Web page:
What is Global Pro Bono About?
As suggested by its title, Global Pro Bono: Causes, Context, and Contestation explores the transnational roots of pro bono, as it is currently dispensed worldwide. In their opening chapter, editors Scott L. Cummings, Fabio de Sa e Silva, and Louise G. Trubek summarise their line of inquiry by asking ‘what is global about pro bono and what is global pro bono about?’.
To answer these questions, the editors put together sixteen contributions, emanating from twenty-eight scholars and practitioners across five continents. This editorial tour de force results in an exceptionally rich dataset displayed on a country-by-country basis throughout the chapters. A curious reader will be able to glean specific information about the role of woman lawyers in promoting pro bono in Portugal, the recent achievements of the Nigerian clinical legal education movement in delivering free legal advice, the differences between how Singaporean lawyers have expanded civil and criminal pro bono, and so forth.
Beyond the abundance of empirical material, one of the strengths of this book lies in the editors’ relentless effort to define the concepts they introduce. Let us take their definition of global pro bono. Pro bono refers to an array of legal services provided for free by lawyers to individuals or groups that could not afford to pay. However, the editors acknowledge that pro bono remains a ‘terrain of struggle, not a set of stable ideas and practices’ (p.4). Taking this into consideration is especially important, they argue, in the age of advanced globalisation, where both the meaning of this new private legal volunteerism, and its degree of institutionalisation, differ from one country to another. Consequently, a comparative and transnational approach seems to be particularly called for. This book not only documents the similarities and dissimilarities in ‘the origins, features, and impact of pro bono activity’ (p.5) across the globe, it also sheds light – although not systematically – on the channels through which international actors (law firms, NGOs, public interest networks) spread and shape pro bono practices, be it with international forums, reports, donations, or rankings.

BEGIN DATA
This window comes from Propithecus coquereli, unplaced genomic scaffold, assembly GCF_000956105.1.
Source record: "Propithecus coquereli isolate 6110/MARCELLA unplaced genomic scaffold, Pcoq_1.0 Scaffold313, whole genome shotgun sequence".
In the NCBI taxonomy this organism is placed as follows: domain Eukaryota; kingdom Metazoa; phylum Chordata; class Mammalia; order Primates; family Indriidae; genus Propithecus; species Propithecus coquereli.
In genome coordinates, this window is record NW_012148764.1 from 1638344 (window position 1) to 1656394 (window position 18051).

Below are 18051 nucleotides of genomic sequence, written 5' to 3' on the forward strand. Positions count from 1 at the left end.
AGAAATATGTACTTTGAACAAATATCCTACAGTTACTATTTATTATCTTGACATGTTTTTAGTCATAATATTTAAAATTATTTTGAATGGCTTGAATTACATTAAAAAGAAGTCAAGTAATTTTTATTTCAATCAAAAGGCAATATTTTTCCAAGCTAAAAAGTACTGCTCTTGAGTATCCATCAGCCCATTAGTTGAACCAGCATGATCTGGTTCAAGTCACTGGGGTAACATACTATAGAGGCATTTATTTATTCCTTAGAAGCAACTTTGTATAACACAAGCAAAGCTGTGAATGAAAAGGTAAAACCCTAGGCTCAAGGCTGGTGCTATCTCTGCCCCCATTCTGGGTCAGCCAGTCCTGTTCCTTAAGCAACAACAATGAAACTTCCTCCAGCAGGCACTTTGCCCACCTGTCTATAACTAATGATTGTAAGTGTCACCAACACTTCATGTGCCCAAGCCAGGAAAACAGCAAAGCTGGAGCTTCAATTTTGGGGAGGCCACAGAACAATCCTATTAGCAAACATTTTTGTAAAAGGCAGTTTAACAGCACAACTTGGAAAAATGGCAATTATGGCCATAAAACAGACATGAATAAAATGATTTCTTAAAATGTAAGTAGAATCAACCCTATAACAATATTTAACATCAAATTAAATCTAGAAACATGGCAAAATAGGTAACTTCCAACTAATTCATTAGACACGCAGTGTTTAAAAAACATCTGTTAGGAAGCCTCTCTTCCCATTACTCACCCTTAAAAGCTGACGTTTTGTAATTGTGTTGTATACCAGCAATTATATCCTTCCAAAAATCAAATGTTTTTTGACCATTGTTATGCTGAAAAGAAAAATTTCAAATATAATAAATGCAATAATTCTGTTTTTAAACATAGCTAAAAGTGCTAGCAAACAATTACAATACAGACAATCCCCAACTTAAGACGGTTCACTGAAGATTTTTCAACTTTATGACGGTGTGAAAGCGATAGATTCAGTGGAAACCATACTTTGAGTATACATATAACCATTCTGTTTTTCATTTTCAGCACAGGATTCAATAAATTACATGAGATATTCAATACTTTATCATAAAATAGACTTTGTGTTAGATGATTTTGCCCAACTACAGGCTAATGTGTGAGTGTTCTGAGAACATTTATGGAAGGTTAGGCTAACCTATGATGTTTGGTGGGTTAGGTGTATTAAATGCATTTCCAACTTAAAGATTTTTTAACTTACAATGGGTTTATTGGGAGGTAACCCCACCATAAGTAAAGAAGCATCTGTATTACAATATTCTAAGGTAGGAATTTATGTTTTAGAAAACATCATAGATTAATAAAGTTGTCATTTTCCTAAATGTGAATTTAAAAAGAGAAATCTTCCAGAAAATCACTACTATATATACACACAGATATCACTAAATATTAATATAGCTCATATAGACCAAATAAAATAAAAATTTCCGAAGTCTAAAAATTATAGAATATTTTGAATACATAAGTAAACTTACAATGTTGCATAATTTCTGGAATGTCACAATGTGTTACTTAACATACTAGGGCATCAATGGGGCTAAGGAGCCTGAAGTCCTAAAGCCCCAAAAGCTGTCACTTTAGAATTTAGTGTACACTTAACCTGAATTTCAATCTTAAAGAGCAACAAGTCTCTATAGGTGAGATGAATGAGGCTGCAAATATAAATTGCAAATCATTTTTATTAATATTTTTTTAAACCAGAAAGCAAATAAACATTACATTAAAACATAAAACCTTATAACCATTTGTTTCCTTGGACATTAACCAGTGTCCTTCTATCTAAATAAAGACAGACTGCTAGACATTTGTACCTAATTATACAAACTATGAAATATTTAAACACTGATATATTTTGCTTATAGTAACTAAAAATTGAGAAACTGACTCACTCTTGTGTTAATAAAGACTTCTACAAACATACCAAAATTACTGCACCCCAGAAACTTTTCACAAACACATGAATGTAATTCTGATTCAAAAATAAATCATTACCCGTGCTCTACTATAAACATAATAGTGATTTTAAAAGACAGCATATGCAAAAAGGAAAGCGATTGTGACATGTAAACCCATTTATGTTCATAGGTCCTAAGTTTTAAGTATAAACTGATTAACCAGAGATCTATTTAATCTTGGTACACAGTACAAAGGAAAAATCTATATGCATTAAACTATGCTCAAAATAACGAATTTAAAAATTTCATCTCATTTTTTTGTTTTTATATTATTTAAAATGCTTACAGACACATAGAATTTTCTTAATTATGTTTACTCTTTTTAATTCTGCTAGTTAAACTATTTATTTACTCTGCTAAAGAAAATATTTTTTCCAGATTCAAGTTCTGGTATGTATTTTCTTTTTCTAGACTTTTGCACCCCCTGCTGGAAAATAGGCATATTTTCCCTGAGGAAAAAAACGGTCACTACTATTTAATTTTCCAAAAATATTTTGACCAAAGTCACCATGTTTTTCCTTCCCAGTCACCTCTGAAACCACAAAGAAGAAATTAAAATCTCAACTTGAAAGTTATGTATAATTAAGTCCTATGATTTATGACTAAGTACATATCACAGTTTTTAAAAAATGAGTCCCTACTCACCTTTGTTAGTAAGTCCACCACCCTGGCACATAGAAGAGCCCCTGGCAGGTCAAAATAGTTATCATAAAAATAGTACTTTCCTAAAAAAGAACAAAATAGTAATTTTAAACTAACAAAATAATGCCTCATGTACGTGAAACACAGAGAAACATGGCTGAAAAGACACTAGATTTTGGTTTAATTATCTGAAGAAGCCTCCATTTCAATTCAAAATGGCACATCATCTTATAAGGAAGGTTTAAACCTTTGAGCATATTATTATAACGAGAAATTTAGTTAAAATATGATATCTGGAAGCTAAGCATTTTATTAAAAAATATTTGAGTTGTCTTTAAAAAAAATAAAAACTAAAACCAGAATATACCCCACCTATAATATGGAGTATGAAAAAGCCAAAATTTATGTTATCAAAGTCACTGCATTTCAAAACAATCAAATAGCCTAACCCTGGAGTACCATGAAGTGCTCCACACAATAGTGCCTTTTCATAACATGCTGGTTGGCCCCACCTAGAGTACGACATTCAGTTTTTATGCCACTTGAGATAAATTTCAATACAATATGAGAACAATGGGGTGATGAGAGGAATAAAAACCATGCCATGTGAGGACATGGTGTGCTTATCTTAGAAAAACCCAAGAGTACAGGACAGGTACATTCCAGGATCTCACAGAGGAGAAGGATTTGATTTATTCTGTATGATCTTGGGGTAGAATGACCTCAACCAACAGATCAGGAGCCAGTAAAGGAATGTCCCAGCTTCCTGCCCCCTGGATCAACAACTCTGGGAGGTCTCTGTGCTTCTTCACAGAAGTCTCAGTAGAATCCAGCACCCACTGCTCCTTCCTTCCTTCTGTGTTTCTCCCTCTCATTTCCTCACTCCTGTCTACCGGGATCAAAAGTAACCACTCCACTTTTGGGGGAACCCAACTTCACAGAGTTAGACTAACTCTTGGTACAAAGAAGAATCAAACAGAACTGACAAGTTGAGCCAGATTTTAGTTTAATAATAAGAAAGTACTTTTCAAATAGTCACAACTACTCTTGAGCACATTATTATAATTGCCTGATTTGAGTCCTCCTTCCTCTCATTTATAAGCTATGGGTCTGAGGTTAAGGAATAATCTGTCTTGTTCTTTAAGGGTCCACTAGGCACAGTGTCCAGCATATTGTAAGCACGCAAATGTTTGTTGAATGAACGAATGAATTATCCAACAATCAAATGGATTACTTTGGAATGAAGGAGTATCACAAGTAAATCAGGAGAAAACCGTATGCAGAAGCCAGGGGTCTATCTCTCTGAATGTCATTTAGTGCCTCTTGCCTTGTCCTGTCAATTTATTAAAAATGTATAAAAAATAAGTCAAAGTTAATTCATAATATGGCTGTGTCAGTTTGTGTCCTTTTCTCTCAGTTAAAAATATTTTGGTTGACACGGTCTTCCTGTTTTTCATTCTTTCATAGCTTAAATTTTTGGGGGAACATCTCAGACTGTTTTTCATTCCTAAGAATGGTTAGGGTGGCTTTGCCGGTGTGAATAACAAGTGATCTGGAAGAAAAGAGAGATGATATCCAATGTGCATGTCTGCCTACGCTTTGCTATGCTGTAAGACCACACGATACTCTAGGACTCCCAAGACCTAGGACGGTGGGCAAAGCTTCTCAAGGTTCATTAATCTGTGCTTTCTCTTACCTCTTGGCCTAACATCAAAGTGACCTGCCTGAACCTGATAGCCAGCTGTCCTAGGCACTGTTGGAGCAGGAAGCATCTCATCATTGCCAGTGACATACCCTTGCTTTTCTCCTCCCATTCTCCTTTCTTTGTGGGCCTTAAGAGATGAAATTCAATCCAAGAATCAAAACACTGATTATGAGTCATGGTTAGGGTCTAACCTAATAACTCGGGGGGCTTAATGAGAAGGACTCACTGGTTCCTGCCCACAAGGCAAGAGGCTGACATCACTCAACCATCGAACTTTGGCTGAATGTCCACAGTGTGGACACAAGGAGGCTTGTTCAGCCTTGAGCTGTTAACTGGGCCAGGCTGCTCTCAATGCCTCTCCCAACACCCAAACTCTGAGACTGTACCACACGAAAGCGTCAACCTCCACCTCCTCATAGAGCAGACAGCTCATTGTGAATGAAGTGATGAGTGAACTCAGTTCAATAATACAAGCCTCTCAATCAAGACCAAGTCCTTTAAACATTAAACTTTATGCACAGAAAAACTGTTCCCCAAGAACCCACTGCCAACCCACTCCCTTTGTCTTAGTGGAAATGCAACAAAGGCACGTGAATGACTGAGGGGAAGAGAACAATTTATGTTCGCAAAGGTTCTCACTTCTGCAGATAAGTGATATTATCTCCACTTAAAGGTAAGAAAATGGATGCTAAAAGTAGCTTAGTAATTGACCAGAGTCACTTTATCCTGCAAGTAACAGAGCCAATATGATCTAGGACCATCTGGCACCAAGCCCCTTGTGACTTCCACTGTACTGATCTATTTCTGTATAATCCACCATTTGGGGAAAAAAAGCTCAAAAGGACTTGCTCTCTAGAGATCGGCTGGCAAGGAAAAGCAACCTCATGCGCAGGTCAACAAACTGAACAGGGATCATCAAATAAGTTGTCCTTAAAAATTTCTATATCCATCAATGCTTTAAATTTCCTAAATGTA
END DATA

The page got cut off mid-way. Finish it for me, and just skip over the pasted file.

Despite an overall lack of cross-fertilisation between the chapters, the country-based contributions remain centred upon one major framework, that of hybridisation. It refers to the incorporation of an American model of legal services provision into local institutional environments. For instance, the chapter on France investigates the ‘resistances, appropriations, and realignment of interests and hierarchies’ (p.319) induced by the diffusion of new practices by big law firms based in Paris, while linking those with the longstanding tradition of generosity amongst the French Bar. Conversely, the piece about Chile, Argentina, and Columbia indicates that pro bono as a legal transplant might not always take root; some local factors might hinder its development – the asymmetrical distribution of pro bono between elite law firms’ partners and younger lawyers being one of them.
Hybridisation as an all-encompassing framework is undeniably effective, on the strict condition that that it does not overlook infra-national mechanisms allowing for pro bono practices to be incorporated. Fortunately, the editors’ approach is firmly processual. Their emphasis is not merely put on causes, but on context and contestations as well. To begin with, global and local factors accounting for the rise of pro bono are reviewed: among others, the growth – in number and size – of Big Law firms operating internationally since the 1980s; the emergence of so-called progressive neoliberalism; the slashes on State-funded legal aid since the 1990s; the advent of corporate social responsibility and its new obligations. At the same time, contextual issues such as the snags between legal aid and pro bono politics, the progressive – yet cautious – ethical codification by local Bars, or the identification of individual and organizational clients are also compellingly addressed.
Anyone interested in Socio-Legal studies at large should find in this book a certain degree of satisfaction, for it covers familiar topics such as legal services provisions, law and globalisation, or lawyers’ ethics. That being said, it does so by fully immersing the reader in a remarkable variety of legal and geographical settings – and this is perhaps where the sheer ingenuity of this book ultimately lies.